Amazingly, it was in the 5th century AD that the Church of Santa Sabina in Rome was beautifully marked by the addition of cypress carved doors.
Video by Smarthistory. art, history, conversation. – Basilica of Santa Sabina, Rome
Gothic wood carving is especially important to trace the development of this type of art form. It was during this period (12th – 16th century) that wood was widely used in order to create all things religious-related: from choir stalls to altarpieces and busts of saints.
However, it wasn’t before the 15th century that the art of wood carving managed to make its way out of the shadows of anonymity during the era better known as Late Gothic period. And so, the master woodcarvers started signing their creations to immortalize their artwork and legacy for the next generations.
Surprisingly, the Mayans were among the first of the ancient civilizations that used to sign their masterpieces long before this practice became common for the European societies.
The Renaissance proves to be a very special period in the history of woodcarving as an art, and it’s especially attributed to the countries of Spain and Italy. It was exactly during the Renaissance period that the Italian genius of artwork – Donatello, created one of his most spectacular and dramatic statues – the St, Mary Magdalene, dating back to 1455, Florence.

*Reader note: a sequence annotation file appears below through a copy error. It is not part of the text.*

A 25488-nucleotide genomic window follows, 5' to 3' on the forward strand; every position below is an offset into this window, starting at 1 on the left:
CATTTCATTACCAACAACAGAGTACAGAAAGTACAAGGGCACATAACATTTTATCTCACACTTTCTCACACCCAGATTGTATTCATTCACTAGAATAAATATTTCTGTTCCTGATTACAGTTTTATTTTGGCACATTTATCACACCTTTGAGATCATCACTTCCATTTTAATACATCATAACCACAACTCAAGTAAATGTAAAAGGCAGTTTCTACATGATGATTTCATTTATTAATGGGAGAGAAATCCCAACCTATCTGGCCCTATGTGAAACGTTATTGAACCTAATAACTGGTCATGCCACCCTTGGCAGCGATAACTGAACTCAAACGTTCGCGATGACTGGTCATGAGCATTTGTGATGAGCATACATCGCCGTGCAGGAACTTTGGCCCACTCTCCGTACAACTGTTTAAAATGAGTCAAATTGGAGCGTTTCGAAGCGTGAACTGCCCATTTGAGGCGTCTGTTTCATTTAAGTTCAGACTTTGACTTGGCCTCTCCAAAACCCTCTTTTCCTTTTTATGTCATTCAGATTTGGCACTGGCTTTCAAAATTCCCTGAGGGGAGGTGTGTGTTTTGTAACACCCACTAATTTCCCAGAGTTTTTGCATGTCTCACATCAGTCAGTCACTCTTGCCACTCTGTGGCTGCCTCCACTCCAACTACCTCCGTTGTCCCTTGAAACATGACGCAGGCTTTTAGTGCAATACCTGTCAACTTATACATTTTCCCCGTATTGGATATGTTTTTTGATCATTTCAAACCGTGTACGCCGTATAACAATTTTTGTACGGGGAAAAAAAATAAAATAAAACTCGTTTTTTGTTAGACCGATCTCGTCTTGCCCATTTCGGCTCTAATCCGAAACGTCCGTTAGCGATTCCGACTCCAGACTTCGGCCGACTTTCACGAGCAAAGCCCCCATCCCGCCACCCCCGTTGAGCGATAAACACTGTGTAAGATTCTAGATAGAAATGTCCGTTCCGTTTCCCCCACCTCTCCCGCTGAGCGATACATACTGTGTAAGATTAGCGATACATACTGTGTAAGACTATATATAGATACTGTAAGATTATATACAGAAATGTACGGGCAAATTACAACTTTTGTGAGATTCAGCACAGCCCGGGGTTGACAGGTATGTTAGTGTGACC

Video by Smarthistory. art, history, conversation. – Donatello, Mary Magdalene
Spanish master woodcarvers left a remarkable trace in the history of woodcarving as an art, too. The Renaissance proved to be the most fruitful period for the creation of figures that often reached the size of the church interior. And indeed, the high demands for wood carving made the art flourish to such an extent that many people relied solely on carving as a way to make a living.
Wood Carving in the 21st Century
Despite the fact that wood always made its place in the life of people, the art of wood carving was in dire need of revival. And fortunately, the revival was just around the corner.